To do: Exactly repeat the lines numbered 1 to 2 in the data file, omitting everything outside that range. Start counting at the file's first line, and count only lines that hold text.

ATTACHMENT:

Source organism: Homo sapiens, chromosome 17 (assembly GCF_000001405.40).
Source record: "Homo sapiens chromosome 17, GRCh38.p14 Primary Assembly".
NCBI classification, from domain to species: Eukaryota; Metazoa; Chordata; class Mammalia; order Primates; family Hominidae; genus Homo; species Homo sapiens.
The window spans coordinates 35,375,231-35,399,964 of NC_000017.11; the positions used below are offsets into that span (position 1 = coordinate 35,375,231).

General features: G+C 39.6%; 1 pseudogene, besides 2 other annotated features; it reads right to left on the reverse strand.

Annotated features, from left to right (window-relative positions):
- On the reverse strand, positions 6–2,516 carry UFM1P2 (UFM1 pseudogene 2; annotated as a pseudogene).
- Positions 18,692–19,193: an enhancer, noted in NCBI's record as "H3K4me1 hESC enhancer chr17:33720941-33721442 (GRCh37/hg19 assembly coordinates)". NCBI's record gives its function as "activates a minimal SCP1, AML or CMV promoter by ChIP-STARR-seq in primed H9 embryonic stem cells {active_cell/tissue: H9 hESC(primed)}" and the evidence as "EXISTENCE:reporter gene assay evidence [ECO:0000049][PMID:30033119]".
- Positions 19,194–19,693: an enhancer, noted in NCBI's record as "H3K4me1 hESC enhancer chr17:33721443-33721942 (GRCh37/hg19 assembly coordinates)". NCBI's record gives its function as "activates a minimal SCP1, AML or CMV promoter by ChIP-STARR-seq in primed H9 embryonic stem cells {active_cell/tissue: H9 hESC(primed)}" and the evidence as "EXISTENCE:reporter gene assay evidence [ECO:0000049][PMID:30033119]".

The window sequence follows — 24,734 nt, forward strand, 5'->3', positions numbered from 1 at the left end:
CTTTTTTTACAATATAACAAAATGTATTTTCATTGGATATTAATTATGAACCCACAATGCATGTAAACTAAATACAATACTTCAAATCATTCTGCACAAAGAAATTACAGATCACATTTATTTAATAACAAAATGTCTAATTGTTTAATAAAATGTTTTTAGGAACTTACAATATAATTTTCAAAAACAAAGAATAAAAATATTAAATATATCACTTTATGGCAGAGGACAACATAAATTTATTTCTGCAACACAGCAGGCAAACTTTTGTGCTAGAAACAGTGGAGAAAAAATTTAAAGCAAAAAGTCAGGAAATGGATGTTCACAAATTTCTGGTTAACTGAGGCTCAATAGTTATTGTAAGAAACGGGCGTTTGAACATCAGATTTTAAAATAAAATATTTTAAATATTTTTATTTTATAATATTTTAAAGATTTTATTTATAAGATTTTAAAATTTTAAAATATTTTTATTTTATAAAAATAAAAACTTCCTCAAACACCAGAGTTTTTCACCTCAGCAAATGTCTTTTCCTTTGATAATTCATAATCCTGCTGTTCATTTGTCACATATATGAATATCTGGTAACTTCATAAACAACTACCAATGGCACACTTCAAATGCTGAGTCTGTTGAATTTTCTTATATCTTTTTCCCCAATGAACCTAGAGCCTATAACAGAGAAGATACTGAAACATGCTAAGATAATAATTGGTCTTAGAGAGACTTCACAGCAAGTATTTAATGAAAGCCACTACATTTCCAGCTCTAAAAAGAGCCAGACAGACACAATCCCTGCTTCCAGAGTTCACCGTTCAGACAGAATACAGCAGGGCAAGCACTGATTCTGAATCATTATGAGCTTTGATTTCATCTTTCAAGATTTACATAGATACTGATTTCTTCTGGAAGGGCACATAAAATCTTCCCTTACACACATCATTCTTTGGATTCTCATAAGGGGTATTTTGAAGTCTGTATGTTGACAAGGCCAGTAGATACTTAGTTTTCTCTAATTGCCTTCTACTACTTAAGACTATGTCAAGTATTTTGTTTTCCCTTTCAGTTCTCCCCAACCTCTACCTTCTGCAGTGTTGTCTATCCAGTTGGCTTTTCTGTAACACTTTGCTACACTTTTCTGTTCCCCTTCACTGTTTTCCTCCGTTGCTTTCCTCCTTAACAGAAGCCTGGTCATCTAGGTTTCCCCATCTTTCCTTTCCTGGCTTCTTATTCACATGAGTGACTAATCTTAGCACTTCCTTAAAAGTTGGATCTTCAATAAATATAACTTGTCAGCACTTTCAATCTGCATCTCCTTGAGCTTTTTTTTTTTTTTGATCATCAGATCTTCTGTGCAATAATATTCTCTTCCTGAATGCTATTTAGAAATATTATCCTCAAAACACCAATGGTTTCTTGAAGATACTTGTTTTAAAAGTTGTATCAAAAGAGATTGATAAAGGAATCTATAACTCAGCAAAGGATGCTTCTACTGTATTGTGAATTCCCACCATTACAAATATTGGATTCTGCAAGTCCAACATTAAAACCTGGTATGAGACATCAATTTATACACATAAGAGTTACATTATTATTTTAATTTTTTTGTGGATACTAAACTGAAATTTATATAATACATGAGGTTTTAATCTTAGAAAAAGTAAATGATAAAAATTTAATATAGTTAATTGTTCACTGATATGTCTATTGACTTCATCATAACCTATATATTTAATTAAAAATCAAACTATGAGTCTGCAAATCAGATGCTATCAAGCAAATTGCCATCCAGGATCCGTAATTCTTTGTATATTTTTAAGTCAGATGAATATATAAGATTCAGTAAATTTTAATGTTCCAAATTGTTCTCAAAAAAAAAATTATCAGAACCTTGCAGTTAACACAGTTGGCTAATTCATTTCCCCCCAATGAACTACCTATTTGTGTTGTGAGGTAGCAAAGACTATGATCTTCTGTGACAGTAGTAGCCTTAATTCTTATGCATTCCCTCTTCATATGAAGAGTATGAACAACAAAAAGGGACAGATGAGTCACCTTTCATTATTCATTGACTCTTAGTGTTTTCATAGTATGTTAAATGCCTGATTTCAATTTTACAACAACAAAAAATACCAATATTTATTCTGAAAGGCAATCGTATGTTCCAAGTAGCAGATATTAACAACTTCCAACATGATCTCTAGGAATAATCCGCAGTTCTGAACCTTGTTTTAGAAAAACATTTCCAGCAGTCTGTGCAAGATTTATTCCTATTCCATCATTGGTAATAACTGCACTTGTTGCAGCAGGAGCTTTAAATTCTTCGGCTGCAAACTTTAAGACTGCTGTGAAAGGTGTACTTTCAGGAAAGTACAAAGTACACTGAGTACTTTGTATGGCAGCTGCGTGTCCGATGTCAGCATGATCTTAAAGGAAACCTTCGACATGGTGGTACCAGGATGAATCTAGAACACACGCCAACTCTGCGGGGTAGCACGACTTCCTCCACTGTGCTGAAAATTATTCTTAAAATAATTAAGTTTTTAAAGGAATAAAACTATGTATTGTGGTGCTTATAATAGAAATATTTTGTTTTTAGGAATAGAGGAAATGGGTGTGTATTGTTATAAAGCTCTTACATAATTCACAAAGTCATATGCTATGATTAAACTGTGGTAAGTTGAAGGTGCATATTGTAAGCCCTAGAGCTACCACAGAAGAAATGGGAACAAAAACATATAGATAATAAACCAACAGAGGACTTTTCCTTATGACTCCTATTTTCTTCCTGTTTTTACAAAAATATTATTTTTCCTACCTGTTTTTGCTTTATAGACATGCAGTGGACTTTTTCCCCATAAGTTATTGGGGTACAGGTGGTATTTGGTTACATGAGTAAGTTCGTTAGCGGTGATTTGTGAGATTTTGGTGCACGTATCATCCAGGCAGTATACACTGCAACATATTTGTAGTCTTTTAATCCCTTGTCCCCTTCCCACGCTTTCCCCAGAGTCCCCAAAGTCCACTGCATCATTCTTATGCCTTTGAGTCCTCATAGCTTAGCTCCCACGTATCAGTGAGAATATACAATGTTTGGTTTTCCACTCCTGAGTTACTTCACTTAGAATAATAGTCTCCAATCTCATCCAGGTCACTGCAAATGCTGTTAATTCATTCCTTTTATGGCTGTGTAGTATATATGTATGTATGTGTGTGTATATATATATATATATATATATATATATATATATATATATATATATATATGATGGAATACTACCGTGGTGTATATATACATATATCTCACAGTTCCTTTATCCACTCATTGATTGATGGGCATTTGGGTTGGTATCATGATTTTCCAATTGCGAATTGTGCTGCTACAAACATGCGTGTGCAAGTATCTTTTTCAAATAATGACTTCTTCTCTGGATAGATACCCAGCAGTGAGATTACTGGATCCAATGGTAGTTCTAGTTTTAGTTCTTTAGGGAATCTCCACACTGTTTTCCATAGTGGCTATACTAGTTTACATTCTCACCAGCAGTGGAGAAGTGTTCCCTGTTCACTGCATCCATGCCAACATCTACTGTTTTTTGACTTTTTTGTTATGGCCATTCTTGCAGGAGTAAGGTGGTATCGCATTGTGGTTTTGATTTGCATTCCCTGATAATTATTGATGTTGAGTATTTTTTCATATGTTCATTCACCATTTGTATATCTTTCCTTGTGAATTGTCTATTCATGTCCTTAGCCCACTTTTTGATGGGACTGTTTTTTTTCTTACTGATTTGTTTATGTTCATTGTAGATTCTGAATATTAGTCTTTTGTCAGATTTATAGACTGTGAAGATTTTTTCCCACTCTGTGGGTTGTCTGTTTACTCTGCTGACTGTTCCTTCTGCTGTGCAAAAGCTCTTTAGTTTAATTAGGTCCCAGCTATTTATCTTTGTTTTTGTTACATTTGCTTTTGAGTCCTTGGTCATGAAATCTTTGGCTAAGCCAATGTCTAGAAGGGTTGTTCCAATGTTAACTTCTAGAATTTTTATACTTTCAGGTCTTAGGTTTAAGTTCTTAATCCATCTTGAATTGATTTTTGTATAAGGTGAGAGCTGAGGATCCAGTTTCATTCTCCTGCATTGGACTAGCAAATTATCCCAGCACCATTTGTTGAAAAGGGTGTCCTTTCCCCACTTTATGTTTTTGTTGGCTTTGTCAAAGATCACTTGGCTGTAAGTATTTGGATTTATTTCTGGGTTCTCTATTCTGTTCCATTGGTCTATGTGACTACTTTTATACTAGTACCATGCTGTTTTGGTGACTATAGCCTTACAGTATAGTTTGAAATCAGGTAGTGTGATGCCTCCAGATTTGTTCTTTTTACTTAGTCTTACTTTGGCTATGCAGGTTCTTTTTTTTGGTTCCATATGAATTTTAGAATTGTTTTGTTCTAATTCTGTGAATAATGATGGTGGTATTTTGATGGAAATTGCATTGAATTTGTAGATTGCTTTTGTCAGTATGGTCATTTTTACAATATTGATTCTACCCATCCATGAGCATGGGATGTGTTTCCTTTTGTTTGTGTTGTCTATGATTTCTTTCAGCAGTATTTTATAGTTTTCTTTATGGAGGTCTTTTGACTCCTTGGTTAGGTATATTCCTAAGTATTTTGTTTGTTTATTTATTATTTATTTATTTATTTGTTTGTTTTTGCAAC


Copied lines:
Source organism: Homo sapiens, chromosome 17 (assembly GCF_000001405.40).
Source record: "Homo sapiens chromosome 17, GRCh38.p14 Primary Assembly".